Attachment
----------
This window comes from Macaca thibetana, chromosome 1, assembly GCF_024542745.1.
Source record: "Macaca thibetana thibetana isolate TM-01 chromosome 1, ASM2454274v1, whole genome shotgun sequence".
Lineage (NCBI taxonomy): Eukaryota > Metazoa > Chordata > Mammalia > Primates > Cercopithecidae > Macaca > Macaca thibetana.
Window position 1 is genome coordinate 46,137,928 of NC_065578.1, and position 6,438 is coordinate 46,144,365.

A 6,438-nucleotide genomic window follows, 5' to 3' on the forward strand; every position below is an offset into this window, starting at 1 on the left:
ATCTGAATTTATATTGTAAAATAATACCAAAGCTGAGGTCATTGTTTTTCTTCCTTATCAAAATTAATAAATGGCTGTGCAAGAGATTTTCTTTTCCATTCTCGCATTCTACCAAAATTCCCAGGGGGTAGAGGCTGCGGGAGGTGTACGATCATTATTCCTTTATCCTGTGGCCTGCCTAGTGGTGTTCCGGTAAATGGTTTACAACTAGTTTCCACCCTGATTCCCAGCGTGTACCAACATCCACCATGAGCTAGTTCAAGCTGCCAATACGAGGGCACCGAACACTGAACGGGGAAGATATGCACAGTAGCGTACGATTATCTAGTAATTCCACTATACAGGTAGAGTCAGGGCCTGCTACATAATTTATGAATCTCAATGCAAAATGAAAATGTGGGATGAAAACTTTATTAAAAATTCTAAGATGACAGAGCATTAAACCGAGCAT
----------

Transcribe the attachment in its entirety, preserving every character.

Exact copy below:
This window comes from Macaca thibetana, chromosome 1, assembly GCF_024542745.1.
Source record: "Macaca thibetana thibetana isolate TM-01 chromosome 1, ASM2454274v1, whole genome shotgun sequence".
Lineage (NCBI taxonomy): Eukaryota > Metazoa > Chordata > Mammalia > Primates > Cercopithecidae > Macaca > Macaca thibetana.
Window position 1 is genome coordinate 46,137,928 of NC_065578.1, and position 6,438 is coordinate 46,144,365.

A 6,438-nucleotide genomic window follows, 5' to 3' on the forward strand; every position below is an offset into this window, starting at 1 on the left:
ATCTGAATTTATATTGTAAAATAATACCAAAGCTGAGGTCATTGTTTTTCTTCCTTATCAAAATTAATAAATGGCTGTGCAAGAGATTTTCTTTTCCATTCTCGCATTCTACCAAAATTCCCAGGGGGTAGAGGCTGCGGGAGGTGTACGATCATTATTCCTTTATCCTGTGGCCTGCCTAGTGGTGTTCCGGTAAATGGTTTACAACTAGTTTCCACCCTGATTCCCAGCGTGTACCAACATCCACCATGAGCTAGTTCAAGCTGCCAATACGAGGGCACCGAACACTGAACGGGGAAGATATGCACAGTAGCGTACGATTATCTAGTAATTCCACTATACAGGTAGAGTCAGGGCCTGCTACATAATTTATGAATCTCAATGCAAAATGAAAATGTGGGATGAAAACTTTATTAAAAATTCTAAGATGACAGAGCATTAAACCGAGCAT